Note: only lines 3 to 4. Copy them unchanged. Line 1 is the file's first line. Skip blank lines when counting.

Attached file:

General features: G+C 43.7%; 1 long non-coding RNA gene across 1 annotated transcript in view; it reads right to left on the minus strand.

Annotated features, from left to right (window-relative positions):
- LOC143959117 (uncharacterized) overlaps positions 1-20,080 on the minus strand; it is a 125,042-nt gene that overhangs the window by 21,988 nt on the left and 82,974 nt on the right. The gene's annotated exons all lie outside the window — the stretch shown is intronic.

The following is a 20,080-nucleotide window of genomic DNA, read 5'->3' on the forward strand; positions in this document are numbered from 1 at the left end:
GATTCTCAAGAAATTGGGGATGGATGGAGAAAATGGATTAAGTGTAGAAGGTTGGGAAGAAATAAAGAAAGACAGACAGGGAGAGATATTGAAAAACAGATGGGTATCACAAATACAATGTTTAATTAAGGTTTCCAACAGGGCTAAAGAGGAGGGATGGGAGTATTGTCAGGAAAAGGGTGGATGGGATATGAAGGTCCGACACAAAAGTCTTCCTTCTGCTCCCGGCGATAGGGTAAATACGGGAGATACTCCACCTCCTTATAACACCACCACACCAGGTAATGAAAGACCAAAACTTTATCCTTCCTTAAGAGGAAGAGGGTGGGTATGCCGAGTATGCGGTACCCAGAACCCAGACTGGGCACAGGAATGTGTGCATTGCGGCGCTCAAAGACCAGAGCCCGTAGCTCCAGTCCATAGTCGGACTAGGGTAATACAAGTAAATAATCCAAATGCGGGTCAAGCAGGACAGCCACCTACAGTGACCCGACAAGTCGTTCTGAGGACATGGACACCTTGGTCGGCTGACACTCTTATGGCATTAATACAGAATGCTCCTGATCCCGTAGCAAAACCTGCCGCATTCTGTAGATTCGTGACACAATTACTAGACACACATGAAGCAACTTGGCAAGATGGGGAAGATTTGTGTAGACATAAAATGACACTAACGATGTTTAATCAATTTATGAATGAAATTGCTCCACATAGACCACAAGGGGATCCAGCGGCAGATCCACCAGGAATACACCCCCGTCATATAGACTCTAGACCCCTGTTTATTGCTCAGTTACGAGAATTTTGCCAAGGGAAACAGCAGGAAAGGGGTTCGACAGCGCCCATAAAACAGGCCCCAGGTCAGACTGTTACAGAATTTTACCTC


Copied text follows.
- LOC143959117 (uncharacterized) overlaps positions 1-20,080 on the minus strand; it is a 125,042-nt gene that overhangs the window by 21,988 nt on the left and 82,974 nt on the right. The gene's annotated exons all lie outside the window — the stretch shown is intronic.

The following is a 20,080-nucleotide window of genomic DNA, read 5'->3' on the forward strand; positions in this document are numbered from 1 at the left end: